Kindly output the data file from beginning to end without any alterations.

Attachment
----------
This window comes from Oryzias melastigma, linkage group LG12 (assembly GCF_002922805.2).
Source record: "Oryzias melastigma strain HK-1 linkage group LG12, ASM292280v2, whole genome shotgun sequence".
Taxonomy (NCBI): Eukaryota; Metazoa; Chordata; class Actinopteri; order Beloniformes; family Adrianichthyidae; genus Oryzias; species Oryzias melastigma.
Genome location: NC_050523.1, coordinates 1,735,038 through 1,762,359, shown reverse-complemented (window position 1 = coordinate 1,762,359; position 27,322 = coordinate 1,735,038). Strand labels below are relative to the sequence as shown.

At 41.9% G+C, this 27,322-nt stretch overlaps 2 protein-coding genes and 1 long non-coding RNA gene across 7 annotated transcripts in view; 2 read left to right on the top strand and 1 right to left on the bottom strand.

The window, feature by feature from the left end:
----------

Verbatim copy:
This window comes from Oryzias melastigma, linkage group LG12 (assembly GCF_002922805.2).
Source record: "Oryzias melastigma strain HK-1 linkage group LG12, ASM292280v2, whole genome shotgun sequence".
Taxonomy (NCBI): Eukaryota; Metazoa; Chordata; class Actinopteri; order Beloniformes; family Adrianichthyidae; genus Oryzias; species Oryzias melastigma.
Genome location: NC_050523.1, coordinates 1,735,038 through 1,762,359, shown reverse-complemented (window position 1 = coordinate 1,762,359; position 27,322 = coordinate 1,735,038). Strand labels below are relative to the sequence as shown.

At 41.9% G+C, this 27,322-nt stretch overlaps 2 protein-coding genes and 1 long non-coding RNA gene across 7 annotated transcripts in view; 2 read left to right on the top strand and 1 right to left on the bottom strand.

The window, feature by feature from the left end: